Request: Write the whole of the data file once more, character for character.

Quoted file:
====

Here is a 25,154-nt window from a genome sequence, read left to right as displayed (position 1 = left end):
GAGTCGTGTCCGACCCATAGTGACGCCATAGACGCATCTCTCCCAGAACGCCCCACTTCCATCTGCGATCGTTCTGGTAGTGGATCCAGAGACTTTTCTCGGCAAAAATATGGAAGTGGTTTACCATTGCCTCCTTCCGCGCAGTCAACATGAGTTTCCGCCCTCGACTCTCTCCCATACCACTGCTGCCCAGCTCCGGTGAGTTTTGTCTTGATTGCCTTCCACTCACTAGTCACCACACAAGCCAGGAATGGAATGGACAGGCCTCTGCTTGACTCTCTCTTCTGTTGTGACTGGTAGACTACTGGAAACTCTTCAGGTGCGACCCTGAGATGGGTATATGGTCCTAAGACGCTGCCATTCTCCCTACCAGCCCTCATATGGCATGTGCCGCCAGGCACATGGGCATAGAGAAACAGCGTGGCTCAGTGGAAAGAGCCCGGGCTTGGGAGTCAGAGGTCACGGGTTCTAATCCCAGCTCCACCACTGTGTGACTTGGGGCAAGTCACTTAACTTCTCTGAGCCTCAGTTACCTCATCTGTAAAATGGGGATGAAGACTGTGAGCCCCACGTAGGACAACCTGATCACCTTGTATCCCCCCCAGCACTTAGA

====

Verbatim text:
Here is a 25,154-nt window from a genome sequence, read left to right as displayed (position 1 = left end):
GAGTCGTGTCCGACCCATAGTGACGCCATAGACGCATCTCTCCCAGAACGCCCCACTTCCATCTGCGATCGTTCTGGTAGTGGATCCAGAGACTTTTCTCGGCAAAAATATGGAAGTGGTTTACCATTGCCTCCTTCCGCGCAGTCAACATGAGTTTCCGCCCTCGACTCTCTCCCATACCACTGCTGCCCAGCTCCGGTGAGTTTTGTCTTGATTGCCTTCCACTCACTAGTCACCACACAAGCCAGGAATGGAATGGACAGGCCTCTGCTTGACTCTCTCTTCTGTTGTGACTGGTAGACTACTGGAAACTCTTCAGGTGCGACCCTGAGATGGGTATATGGTCCTAAGACGCTGCCATTCTCCCTACCAGCCCTCATATGGCATGTGCCGCCAGGCACATGGGCATAGAGAAACAGCGTGGCTCAGTGGAAAGAGCCCGGGCTTGGGAGTCAGAGGTCACGGGTTCTAATCCCAGCTCCACCACTGTGTGACTTGGGGCAAGTCACTTAACTTCTCTGAGCCTCAGTTACCTCATCTGTAAAATGGGGATGAAGACTGTGAGCCCCACGTAGGACAACCTGATCACCTTGTATCCCCCCCAGCACTTAGA